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Technocracy = technology +politics
It is describing a whole new form of society, a new paradigm, a change bigger than thought of by any contemporary "political" ideology.
Once you read more about Technocracy, how it was developed, and how it works, you will be able to appreciate these and other differences
Not being an expert on Marxism, I can only speak in the broadest of terms. However, what I can say is that Marxism is derived from largely philosophical and moral concepts, centering around ideas of "class struggle" and so forth. Technocracy, on the other hand, is entirely technical/scientific in nature (you should read the article I linked to in my last post there).
It's methods are derived from thermodynamics, not philosophy or morality. It also does not attempt to describe the "perfect society", but rather provides a scientifically-based framework--and "operating system" if you will--that allows us to operate our technology to the fullest benefit for humans. Technocracy is the technological 'solution' to the very specific problem of a technologically produced abundance, experienced in North America, and now possibly elsewhere. Marx, having lived when he did, could not have anticipated these changes, regarded as the most dramatic and significant in human history.
Now, having said that, I will also say that there are similarities. Some of the "ideals" in Marxism are achievable through Technocracy (i.e. a classless, moneyless society), but Marx did not have a clear, technological mechanism for producing such, only vague philosophical and sociological ideas. He did have many very forward-thinking insights into things such as how such a society would work, but nothing concrete in place.
. Keep in mind that this was never Technocracy's goal however, only a remarkable coincidence, because people of virtually any political persuasion can find the most important of their ideals made practicable with Technocracy.
I would say then that the difference that I see then would be whereas Marx may have made some very forward-thinking and insightful observations concerning society, and perhaps even on the nature of scarcity verses technological abundance, the Technical Alliance had the advantage of having witnessed the greatest change in human history, in terms of the change of the rate of doing work (illustrated on page page 18 of the eTTCD, v. 1.1, available at www.technocracy.org). From that came their extensive analysis, using science and mathematics not available to Marx in his time. They were able to chart the thermodynamic progress of society, and from that detailed analysis, construct a specific operating system that became known as Technocracy. Is this comparison agreeable to you?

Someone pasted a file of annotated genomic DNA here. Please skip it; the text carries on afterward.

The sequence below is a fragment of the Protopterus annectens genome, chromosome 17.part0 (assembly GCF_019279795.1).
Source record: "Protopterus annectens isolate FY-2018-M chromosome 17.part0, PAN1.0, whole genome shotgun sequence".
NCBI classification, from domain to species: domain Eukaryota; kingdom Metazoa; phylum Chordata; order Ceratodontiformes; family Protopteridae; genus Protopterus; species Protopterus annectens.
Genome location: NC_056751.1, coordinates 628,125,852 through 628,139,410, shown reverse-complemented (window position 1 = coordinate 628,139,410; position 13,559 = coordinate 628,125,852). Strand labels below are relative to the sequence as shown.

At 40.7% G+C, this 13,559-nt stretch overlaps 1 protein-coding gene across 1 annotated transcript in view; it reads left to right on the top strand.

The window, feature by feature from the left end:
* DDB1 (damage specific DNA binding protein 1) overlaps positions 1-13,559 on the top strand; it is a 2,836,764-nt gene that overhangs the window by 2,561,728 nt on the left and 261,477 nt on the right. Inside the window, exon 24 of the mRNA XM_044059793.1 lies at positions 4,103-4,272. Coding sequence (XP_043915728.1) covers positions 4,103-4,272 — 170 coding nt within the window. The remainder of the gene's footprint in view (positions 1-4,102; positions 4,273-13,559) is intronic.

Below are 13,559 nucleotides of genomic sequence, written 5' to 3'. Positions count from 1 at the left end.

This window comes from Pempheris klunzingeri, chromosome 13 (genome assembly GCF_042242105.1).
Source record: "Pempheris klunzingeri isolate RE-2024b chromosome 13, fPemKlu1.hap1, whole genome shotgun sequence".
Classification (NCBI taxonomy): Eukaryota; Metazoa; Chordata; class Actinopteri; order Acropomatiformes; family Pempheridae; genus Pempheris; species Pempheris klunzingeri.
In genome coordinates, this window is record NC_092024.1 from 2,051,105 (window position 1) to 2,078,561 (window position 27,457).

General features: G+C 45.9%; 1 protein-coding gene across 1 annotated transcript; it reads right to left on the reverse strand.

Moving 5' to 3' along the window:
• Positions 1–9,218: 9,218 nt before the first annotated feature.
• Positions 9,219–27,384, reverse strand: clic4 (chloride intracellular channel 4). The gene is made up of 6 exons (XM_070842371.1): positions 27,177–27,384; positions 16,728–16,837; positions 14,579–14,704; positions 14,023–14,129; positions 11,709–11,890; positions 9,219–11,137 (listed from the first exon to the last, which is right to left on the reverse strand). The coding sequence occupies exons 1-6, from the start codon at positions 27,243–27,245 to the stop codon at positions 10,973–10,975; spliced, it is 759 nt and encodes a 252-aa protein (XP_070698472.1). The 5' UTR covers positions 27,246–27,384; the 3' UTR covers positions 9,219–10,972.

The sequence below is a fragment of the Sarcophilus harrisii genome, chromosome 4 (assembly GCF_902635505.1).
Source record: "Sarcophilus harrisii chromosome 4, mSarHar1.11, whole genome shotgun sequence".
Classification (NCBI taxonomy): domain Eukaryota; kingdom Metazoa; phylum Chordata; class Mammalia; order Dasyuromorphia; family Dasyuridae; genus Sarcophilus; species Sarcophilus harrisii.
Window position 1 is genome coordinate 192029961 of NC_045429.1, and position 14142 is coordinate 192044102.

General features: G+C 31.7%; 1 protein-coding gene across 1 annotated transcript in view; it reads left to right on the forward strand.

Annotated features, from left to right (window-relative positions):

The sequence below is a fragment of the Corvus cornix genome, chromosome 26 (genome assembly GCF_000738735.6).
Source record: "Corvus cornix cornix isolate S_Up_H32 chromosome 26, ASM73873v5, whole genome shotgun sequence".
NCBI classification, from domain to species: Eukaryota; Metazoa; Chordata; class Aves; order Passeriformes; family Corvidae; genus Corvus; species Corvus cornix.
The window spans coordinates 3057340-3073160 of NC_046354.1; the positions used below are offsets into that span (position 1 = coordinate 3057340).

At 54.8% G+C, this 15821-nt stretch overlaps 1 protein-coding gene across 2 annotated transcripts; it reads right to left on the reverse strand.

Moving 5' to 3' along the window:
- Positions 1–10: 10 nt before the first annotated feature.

And whereas Marx may have focused on the problems of Capitalism in particular, Technocracy has broadened this to include any economy based on scarcity, capitalist or not. This was done due to pinpointing the problem to scarcity, and allowed Technocracy to remain rather politically neutral, if perhaps a bit anti-political. Of course, I should clarify that this is only true where abundance is possible. Technocracy recognizes that in areas of natural scarcity, Price Systems of whatever variety are the only thing possible, and thus there is nothing inherently wrong with them as a whole. From there, pick what you like, from centralist, to anarchic.
And Technocrats have never blamed Marx for this. You can only work with what information you have. Even today, we do not blame people for not enacting Technocracy, since most have no idea about it. That is why our program is one of education, so that people can make an informed decision about their future. Of course, it may irk us that some in power deliberately suppress this knowledge, but all in all we still cannot blame them for they are themselves acting only on what they know best, which causes them to perceive Technocracy as a threat to their very way of life. It is unfortunate, but blame doesn't help anyone, and only appears petty and unprofessional.
That's good to hear. As for the practical concern of yours, it has certainly been addressed, but is in actuality an issue of massive complexity. Thus we prefer to educate people on Technocracy itself first before we get into that, even more complex problem. Trying to describe our ideas on a "transition period" before that only raises questions that can only be answered by "going back to the basics" as it were.
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